The blind shooters is only the tip of the gun-nut iceberg that is the Hoosier state. In 2014, Pence spurned state school organizations and signed a bill to allow guns to be allowed in cars on school property. He recruited the NRA to train the National Guard on concealed carry techniques (even when the National Guard questioned why they were being trained by a private agency, as if they couldn’t connect the dots there).

He also signed a bill in which lawsuits against gun manufacturers in Indiana – and sellers of ammunition and firearms – became almost impossible. It also retroactively terminated a lawsuit from the mostly-black city of Gary, Ind., where one would guess he would not be welcomed in many barbershops.

But what did he care? It was designed for the gun industry to view Indiana as gun-dealer friendly. He surely got his cut.

Now, while we know more about this guy with an A grade from the NRA, let’s look at how he came into our orbit in the county seat.

After losing bids for Congress in 1988 and 1990, the historically homophobic Pence built his brand with one of those slanted talk-conservative radio shows — the creatively named “Mike Pence Show” – where pro-gun rhetoric is like a stretching exercise before yoga class.

He billed himself as “Rush Limbaugh on decaf,” which is kind of like being a Dead Head on hashish.

Pence was elected to the House in 2000, sweeping in on the coattails of George W. Bush’s stolen win over Al Gore in the presidential election and the fact that his perpetually gerrymandered district was vacated when the incumbent ran for governor.

Pence stayed in the House until 2012, earning a battlefield promotion to Republican Conference Chairman (a thrown bone after losing to John Boehner by a country mile for Republican minority leader).

Pence then ran for governor of Indiana in 2012 (the outgoing GOP governor was “term-limited,” so it was not that much of a bold move to walk away from his Tea Party friends in D.C.).

To be fair, Pence made himself fairly visible as a “values” Republican while in the House.

As such, his views are out there. You need not be a political junkie to shoot his poison into your veins.

And these “values” would likely not make him welcome in too many black barbershops — let alone Mexican restaurants (opposed birthright citizenship) or places where women dare think to do anything but cook and clean and bring their husbands martinis (strongly advocated defunding planned parenthood).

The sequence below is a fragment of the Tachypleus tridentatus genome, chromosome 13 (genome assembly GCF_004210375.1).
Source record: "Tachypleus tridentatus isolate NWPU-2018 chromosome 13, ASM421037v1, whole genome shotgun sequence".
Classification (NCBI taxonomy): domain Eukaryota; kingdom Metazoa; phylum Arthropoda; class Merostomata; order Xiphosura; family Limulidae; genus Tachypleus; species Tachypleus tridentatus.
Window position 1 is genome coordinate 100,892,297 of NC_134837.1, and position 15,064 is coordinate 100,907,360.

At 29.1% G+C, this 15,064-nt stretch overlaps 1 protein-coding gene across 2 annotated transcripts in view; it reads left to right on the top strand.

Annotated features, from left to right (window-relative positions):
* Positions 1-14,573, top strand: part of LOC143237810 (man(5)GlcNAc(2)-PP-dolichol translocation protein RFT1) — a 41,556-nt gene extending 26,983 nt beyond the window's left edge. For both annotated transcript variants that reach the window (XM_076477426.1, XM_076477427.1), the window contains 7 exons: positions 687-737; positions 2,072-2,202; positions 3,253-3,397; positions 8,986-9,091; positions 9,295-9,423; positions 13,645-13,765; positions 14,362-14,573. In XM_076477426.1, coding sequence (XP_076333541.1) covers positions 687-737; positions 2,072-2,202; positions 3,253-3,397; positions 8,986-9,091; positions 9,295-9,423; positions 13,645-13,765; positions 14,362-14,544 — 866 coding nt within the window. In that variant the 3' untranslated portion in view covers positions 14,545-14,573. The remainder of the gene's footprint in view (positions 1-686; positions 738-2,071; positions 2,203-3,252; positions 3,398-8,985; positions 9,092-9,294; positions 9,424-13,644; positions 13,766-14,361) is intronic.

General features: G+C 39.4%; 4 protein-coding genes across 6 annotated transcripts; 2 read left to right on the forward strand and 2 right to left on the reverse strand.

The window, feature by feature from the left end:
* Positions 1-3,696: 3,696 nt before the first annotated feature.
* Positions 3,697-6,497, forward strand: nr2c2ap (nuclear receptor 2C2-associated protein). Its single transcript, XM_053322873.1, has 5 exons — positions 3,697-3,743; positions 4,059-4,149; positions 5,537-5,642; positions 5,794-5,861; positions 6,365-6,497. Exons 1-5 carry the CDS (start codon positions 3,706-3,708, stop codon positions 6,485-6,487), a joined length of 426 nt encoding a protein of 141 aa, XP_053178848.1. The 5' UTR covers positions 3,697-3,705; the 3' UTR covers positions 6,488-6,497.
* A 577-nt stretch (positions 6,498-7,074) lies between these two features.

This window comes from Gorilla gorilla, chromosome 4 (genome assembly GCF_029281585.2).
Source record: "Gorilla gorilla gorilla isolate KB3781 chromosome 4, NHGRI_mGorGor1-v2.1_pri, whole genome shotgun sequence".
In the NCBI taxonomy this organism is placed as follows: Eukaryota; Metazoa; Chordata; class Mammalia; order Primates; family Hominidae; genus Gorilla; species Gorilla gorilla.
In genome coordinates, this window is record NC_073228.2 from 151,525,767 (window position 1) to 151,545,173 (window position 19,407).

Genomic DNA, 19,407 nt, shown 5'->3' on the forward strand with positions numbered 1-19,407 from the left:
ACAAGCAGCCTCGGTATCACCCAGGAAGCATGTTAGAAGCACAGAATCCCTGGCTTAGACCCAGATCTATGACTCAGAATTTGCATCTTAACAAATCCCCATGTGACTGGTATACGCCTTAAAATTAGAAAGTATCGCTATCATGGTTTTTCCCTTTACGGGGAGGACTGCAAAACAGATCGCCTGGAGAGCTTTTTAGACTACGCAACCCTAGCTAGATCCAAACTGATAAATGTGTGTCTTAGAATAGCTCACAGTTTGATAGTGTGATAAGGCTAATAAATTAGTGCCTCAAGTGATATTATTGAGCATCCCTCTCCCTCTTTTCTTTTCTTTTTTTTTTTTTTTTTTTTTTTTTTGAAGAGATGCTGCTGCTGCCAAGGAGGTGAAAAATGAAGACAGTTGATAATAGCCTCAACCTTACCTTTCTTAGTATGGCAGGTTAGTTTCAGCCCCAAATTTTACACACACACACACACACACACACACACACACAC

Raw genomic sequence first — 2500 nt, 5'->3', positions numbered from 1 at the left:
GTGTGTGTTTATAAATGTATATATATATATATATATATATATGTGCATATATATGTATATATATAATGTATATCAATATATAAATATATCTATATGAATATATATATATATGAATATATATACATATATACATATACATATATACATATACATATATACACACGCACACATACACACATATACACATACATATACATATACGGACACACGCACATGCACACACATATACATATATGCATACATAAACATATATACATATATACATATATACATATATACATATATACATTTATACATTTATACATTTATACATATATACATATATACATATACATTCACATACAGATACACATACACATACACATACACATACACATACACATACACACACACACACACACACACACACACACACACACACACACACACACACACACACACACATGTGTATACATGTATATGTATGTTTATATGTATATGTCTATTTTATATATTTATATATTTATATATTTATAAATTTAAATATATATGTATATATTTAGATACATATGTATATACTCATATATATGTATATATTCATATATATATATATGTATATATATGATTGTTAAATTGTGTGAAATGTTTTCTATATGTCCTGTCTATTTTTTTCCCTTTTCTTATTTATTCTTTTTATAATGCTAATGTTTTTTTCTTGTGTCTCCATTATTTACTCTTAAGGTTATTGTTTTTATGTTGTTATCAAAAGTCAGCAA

If the Tea Party had the guts to set the rest of the GOP free from bondage and form their own party, Pence would be right there with Sarah Palin as a leader.

Consider the following:

-Pence declared that “freedom won today” when the Supreme Court took the people out of the political process with its Citizen’s United ruling in 2010.

-He voted against raising the minimum wage in 2007 because a hike from $5.15 to $7.25 would “hurt the working poor.”

-He was all in, from the jump, on Bush’s war of folly in Iraq that created thousands of American casualties, with a disproportionate number being black or Hispanic, and opposed withdrawal.

-As the GOP stance on immigration mysteriously softens, consider that Pence – as far back as 2006 – proudly put forward an immigration policy he dubbed “No Amnesty Immigration Reform.” Right on cue, he didn’t need more than a split-second to vote down the DREAM act to give children of undocumented workers non-immigration status.

Had enough?

We’ll send you away with these fun facts:

-He denies climate change, as he is still waiting on the facts not presented by 99 percent of scientists (whisper: he also claims that the full effects of tobacco use are not yet known).

-He opposes embryonic stem cell research, claiming those breakthroughs are “obsolete.”

-He believes in evolution.

Impressed when he showed up for a photo opp recently in Louisiana after horrific flooding, were we? Consider that he wanted to limit funding for Hurricane Katrina relief in 2005.

So, people, that’s Mike Pence.

And the first time he ever went against his own party’s playbook may have been when he walked into a black barbershop in Norristown.

And the barber didn’t know his name.

That was a well-deserved slap in the face.

 

A Vow From The Chair

Dems For Bono

By GORDON GLANTZ

@Managing2Edit

Gordonglantz50@gmail.com

GORDONVILLE — It has been more than three decades of political awareness than stood before a mirror, with a picture of Bobby Kennedy behind me, and made the following vow: